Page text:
Academic conference organisers have been urged to do more to protect attendees from sexual harassment and assault, following a torrent of reports of misconduct at events across the sector.
Unlike typical working environments, which have human relations departments and protective policies on working behaviour, conferences are “stateless, self-regulating spaces” that “lend themselves to rogue behaviour” from delegates, according to researchers and equality campaigners.
The debate came after women shared their stories of discrimination, assault and harassment at conferences, prompted by a Times Higher Education article on how to get the most professional benefit from such events. Posting on Twitter, academics said that inappropriate touching, groping, unsolicited sexting and comments on appearance were commonplace at conferences.
Meryl Kenny, senior lecturer in gender and politics at the University of Edinburgh, told THE that she had been speaking on a panel at one conference when she received a text message from a senior ex-colleague in the audience.
“He asked, when was I available for sex at the conference?” she said. “I was an early career lecturer in my first post, he was in a position of power…I was shocked at the blatantness of it, but on the other hand – and as a woman speaking to other women at conferences – I was not shocked, because I knew this kind of thing happened all the time.”
One US survey of female attendees at the 2017 Conferences for Undergraduate Women in Physics found that, of 455 respondents, three-quarters (74.3 per cent) said that they had experienced sexual harassment of some kind.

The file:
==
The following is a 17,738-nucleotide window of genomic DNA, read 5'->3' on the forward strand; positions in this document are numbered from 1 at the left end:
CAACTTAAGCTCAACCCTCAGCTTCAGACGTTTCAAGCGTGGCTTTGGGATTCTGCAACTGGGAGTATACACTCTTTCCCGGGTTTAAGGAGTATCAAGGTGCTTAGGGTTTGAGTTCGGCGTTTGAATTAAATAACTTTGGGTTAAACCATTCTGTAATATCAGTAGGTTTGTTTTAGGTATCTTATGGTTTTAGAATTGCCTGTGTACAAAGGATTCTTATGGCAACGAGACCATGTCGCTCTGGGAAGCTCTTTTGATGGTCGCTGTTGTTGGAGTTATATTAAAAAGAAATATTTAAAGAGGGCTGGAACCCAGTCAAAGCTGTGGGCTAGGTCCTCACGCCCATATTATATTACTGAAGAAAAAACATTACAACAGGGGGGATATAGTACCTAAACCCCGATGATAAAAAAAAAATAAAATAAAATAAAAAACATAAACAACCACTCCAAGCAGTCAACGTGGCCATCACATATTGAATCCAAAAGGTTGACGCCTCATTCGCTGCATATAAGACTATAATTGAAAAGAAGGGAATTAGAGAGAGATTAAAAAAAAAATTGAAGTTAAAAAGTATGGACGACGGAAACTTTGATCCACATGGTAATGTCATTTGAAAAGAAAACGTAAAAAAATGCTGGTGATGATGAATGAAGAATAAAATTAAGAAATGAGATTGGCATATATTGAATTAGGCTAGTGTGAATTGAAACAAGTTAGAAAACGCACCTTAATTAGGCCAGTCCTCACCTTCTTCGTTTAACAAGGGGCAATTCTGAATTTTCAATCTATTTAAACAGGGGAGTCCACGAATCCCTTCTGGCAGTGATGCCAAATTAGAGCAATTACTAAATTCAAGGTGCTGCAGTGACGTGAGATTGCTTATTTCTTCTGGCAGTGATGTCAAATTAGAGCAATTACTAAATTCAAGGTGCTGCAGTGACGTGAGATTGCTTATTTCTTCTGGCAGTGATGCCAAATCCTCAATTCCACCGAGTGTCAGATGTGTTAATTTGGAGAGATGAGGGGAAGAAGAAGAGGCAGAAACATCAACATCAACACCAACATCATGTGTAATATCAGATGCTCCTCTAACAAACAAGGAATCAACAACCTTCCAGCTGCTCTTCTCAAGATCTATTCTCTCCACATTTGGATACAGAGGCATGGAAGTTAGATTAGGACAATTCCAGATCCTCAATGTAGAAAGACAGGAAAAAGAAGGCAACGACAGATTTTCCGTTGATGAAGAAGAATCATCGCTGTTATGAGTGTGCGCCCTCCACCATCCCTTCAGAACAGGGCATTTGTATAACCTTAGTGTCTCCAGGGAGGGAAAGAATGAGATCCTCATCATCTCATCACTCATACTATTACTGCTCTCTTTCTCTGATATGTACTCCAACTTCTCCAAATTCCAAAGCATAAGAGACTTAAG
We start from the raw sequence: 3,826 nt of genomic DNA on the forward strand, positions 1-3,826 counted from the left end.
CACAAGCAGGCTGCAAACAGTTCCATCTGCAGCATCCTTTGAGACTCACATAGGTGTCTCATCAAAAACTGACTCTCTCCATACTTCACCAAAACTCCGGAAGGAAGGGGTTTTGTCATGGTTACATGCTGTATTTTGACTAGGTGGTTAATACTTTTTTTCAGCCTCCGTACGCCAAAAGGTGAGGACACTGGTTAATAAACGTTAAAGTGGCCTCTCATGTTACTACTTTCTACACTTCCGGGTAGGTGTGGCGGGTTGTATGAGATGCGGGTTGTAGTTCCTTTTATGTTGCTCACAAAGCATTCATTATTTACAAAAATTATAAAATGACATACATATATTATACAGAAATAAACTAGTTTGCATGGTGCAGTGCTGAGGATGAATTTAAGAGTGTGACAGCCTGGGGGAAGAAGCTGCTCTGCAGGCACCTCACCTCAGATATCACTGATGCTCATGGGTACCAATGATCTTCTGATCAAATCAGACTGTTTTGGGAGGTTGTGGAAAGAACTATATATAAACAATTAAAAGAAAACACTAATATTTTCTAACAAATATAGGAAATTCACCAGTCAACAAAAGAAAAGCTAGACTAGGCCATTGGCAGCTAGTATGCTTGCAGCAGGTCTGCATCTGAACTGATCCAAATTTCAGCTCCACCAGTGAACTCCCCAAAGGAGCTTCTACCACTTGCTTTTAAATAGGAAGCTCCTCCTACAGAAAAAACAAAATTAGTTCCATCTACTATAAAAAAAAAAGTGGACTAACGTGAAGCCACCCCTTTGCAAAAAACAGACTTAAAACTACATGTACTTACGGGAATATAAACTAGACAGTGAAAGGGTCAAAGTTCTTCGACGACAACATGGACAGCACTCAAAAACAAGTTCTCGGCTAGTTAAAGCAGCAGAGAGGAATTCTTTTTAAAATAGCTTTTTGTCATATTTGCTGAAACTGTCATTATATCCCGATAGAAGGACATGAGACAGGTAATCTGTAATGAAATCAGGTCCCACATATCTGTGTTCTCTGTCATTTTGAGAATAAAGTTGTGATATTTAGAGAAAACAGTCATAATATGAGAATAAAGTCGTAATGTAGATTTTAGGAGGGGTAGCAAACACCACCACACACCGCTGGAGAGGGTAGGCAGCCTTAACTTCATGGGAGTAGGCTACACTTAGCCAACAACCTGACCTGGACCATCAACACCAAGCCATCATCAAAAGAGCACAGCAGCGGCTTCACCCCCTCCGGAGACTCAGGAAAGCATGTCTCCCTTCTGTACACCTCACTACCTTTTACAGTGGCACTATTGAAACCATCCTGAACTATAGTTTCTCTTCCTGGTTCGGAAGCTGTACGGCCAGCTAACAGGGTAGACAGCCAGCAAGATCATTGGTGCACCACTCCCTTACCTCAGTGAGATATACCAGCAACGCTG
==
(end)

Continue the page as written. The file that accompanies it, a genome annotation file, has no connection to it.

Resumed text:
Emily Henderson, assistant professor of international education and development at the University of Warwick, who researches academic conferences, said that sexual harassment is prevalent at scholarly events “in the same way it is prevalent in universities and most other working spaces”. If anything, she explained, “it is potentially worse at conferences because people are not held responsible in the same way”.
“Conferences, especially big events across several days which involve travel, have a tourism element to them. People are often sleeping in the same hotels, and it becomes a 24-hour experience,” she explained. Meanwhile, the living and working environment “is determined by the conscience of the organising committee”, she said.
Emma Chapman, a member of the 1752 Group, which works to end sexual misconduct in higher education, agreed that “conferences, by their very nature, provide a haven for harassers, who make use of perceived blurred professional boundaries”.
At the same time, she said, “many organising committees feel paralysed in what to do” when cases are reported to them, since “organisers have no legal powers to physically escort a perpetrator from a conference, and they have little to no support from the corresponding universities or employers”.
Dr Chapman, a Royal Astronomical Society research fellow at Imperial College London, said that publishing clear anti-harassment policies was a vital first step for conference organisers. “A code of conduct is such a simple yet effective thing to have,” she explained. “It doesn’t stop perpetrators, but it does set the tone.” The 1752 Group has published an example code of conduct for events to adopt.